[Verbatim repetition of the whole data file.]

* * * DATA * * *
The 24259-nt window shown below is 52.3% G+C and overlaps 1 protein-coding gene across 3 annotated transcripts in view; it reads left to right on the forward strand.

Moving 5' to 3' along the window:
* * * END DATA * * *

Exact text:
The 24259-nt window shown below is 52.3% G+C and overlaps 1 protein-coding gene across 3 annotated transcripts in view; it reads left to right on the forward strand.

Moving 5' to 3' along the window: